News Filed Under Vegetable Gardens
Spring and summer bring out the insects in Mississippi lawns and gardens, but fall has its own share of pests that attack cool-season vegetables.
And just like that, we’re three-fourths through the year! Cooler temperatures will be here before we know it, hopefully sooner rather than later. Even though we all know the heat will stay around a little longer, it’s time to start preparing for fall and winter.
The 2020 Fall Flower & Garden Fest will be a virtual, educational event this year.
Each year as we approach Independence Day, my landscape and garden begin a transition to what I like to call “second summer.” This is due to the heat and humidity that set in anywhere from late April to mid-May.
Knowing that many Mississippians share a love for home-grown tomatoes, two Mississippi State University Extension Service agents designed programs just for them.
And just like that, we’re over halfway through the year. How is that possible? I have spent more time at my home over the past few months than I have in a long time!
More would-be gardeners than ever before are planting with hopes of a summer crop of vegetables, but getting to that harvest means handling the inevitable insect pests, weeds, disease and fertilizer needs.
With so many Mississippians staying at home more than usual, it’s the perfect time to start planning your summer landscape.
Did you know that April is National Gardening Month? In my landscape, every month is gardening month, but it’s fitting to be officially celebrating as many people are gardening for the first time while they shelter in place.
Interest in gardening has nearly kept pace with social distancing and self-isolation rates across the country as the COVID-19 pandemic has circled the globe.
Everyone’s normal routine is being flipped upside down. Employees are working from home, kids are out of school, and social gatherings are postponed. Boredom and stress are setting in. Gardening to the rescue!
With much of our workforce telecommuting from home and with school suspended or cancelled for the kids, cabin fever has already become an issue for many households.
The first two months of 2020 have been exceptionally wet and dreary. But don’t lose hope, spring is right around the corner! The daffodils are blooming, and warmer days are in sight.
I’ve promoted the 2020 Mississippi Medallion winners Colorblaze coleus, beautyberry and Luscious lantana for the last three weeks. Now, I want to tell you about the fourth and final 2020 selection, Garden Gem tomato.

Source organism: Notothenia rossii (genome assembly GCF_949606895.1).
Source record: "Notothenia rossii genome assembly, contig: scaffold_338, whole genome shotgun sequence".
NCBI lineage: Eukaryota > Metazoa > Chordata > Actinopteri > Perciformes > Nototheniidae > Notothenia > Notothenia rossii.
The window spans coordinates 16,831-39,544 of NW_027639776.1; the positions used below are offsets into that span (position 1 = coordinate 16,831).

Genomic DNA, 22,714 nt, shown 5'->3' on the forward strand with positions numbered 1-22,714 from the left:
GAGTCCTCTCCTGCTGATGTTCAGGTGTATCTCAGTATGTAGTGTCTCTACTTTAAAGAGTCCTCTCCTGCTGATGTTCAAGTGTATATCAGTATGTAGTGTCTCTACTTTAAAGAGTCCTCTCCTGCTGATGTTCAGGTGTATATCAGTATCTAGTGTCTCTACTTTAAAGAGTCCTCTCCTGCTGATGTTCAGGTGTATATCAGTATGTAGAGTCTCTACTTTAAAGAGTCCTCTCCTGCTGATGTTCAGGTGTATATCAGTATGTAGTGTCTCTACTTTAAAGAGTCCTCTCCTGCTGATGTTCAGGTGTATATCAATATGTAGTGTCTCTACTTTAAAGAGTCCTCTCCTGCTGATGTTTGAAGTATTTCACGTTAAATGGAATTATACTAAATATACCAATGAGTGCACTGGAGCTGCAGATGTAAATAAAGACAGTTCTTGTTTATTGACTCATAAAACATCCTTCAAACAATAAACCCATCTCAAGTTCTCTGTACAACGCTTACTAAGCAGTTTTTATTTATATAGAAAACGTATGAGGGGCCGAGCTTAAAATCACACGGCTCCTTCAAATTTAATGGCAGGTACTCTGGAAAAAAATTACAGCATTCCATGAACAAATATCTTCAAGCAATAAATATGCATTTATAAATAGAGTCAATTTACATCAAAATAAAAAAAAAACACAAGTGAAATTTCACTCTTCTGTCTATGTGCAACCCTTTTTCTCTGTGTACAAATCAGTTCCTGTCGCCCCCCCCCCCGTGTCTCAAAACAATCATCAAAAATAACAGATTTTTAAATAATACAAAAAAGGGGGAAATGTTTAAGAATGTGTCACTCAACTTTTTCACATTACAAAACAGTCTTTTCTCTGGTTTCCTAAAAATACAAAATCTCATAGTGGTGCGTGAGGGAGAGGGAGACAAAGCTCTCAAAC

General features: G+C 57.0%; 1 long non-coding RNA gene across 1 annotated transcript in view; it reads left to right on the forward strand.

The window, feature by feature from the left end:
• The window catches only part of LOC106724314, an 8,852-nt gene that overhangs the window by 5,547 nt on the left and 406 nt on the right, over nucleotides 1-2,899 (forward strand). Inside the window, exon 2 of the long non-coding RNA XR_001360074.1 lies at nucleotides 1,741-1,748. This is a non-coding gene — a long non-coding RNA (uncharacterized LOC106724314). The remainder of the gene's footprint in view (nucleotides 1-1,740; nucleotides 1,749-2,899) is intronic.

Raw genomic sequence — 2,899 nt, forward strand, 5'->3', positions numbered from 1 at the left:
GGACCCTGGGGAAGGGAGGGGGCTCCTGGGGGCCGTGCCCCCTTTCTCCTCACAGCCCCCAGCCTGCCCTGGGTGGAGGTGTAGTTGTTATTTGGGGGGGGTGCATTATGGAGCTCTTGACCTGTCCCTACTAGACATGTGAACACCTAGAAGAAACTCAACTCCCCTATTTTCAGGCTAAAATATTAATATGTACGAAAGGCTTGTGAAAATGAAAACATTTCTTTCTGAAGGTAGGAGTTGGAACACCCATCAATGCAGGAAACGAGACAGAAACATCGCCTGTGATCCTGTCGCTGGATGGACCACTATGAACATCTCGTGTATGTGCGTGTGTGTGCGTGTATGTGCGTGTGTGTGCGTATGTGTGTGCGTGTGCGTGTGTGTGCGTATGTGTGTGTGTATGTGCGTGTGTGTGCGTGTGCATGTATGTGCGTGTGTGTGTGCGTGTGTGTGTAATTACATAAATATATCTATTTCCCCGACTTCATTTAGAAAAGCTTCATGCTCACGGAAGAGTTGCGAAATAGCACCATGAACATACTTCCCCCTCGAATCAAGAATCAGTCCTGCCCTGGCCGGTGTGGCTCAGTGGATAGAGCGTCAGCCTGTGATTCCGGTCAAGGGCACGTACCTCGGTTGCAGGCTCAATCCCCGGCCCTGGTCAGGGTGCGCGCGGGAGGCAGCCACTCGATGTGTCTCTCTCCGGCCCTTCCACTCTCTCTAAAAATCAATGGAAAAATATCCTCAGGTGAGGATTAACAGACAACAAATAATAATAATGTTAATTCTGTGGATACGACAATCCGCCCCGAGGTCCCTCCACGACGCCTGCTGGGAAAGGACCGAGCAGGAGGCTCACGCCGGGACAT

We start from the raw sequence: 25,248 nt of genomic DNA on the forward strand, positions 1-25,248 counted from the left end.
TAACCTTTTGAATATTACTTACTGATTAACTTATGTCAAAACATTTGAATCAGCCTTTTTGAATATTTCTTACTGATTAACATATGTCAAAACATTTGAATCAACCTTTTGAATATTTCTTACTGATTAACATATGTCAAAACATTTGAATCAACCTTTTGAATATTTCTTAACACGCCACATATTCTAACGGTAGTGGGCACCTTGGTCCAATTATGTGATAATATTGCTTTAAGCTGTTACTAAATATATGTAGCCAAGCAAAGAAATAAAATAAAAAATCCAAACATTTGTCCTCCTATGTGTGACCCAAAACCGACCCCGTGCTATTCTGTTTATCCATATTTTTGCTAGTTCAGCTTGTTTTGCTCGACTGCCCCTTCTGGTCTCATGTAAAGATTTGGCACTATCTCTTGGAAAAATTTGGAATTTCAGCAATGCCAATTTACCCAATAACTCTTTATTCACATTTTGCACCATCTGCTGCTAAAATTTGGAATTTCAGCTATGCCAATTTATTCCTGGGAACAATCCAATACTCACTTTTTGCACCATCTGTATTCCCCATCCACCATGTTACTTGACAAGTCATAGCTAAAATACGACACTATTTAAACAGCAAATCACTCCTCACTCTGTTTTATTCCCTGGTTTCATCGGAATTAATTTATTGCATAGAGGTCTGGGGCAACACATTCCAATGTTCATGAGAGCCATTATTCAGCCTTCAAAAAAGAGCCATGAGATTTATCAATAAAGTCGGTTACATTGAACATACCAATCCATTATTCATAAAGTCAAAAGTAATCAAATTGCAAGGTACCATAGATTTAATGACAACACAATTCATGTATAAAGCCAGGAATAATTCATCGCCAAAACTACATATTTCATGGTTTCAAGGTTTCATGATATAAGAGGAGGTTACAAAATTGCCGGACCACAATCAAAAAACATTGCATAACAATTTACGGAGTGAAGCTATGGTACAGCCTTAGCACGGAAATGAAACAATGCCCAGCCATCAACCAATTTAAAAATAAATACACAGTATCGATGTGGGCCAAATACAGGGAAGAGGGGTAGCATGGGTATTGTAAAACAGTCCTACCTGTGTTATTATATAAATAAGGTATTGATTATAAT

This will come as a surprise to the Southern Gardening Nation, but I think I’m starting to like eating fresh tomatoes. I’m certainly looking forward to picking fresh Garden Gem tomatoes this summer.
It may be chilly outside, but don’t let that deter you from going outside and working in your garden and landscape. Grab a jacket and your gardening tools, there is plenty to be done during February!
As we approach the end of the year 2019, I’ve been reflecting on gardens and gardening in general. I wrote several weeks ago about the changing attitudes and current perceptions that home gardeners have about their landscapes and gardens
Do you have improving your garden or landscape on your New Year’s resolution list? If you don’t, you should! Each month, we are going to offer a few suggested tasks to do. So, without further ado, here are four tasks for you to complete in your garden and landscape during the month of January:
Winter is finally here, whether you go by the meteorological date of Dec.1 or the upcoming astrological date of Dec. 21. To me, it means that I’m going to enjoy the freshly harvested cool-season greens from my little urban farm.
Poinsettias, a common Christmas plant, are in bloom during December. (Photo by MSU Extension)
This past weekend, I had the privilege and pleasure of being an invited speaker at the Gardening for Life Symposium hosted by Magnolia Plantation and Gardens in Charleston, South Carolina. I was a member of a diverse group of speakers from across the country.